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The university town of Lawrence could become the first city in Kansas to legally recognize same-sex partnerships, the Lawrence Journal-World newspaper reported.
Lawrence city commissioner Mike Rundle, who is gay, asked the city--population 80,000 and home of the University of Kansas--to research an ordinance creating a city-run domestic partnership registry. He has asked his colleagues to consider the matter in January, the Kansas Equality Coalition reported.
Kansas voters nearly two years ago approved a state constitutional ban on same-sex marriage, and the proposed registry would not in itself grant legal rights to gay or lesbian couples. But Rundle told the Journal-World that it would yield tangible benefits, such as providing documentation to local private employers who offer domestic-partner benefits. It also would change the definition of "family" in city codes to encompass domestic partners.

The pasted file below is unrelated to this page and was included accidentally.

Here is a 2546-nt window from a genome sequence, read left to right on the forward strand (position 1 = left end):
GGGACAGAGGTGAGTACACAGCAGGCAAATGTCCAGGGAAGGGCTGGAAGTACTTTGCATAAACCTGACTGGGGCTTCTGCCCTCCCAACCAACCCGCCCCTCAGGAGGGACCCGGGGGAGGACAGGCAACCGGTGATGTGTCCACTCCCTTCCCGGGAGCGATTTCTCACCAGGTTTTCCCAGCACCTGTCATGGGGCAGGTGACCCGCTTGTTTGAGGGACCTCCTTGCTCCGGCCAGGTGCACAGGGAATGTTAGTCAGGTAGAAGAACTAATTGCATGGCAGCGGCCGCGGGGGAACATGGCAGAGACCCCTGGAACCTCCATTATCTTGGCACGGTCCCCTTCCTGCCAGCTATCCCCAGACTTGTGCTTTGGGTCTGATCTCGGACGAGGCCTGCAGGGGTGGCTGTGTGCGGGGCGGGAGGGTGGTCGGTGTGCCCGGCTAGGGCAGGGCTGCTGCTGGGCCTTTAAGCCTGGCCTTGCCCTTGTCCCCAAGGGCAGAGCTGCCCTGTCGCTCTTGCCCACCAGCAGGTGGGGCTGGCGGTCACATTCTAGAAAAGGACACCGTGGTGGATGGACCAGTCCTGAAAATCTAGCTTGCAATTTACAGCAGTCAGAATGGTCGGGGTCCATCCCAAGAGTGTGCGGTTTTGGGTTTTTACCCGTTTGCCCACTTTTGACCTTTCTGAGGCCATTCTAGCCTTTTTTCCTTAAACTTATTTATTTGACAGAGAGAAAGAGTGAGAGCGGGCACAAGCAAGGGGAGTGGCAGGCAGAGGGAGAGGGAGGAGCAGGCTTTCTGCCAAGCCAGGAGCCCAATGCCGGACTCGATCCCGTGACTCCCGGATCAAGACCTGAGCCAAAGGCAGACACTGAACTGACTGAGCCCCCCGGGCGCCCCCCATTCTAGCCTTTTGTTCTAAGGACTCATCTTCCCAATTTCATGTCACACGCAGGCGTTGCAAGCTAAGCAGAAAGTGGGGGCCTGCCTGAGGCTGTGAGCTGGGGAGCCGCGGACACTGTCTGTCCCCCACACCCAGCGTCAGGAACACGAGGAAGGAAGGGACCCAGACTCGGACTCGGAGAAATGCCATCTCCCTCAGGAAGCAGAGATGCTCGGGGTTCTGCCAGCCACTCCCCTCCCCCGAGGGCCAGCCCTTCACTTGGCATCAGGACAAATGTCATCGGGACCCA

Moreover, supporters of a Lawrence registry hope it will be the first step in persuading the city of Lawrence and other local agencies to offer partner benefits to their workers. Several Midwestern cities, including St. Louis and Kansas City, Mo., and Iowa City, Iowa, have adopted similar ordinances.
In 1995, Lawrence passed an ordinance making it illegal to deny housing or employment based on sexual orientation, the Journal-World reported. (The Advocate)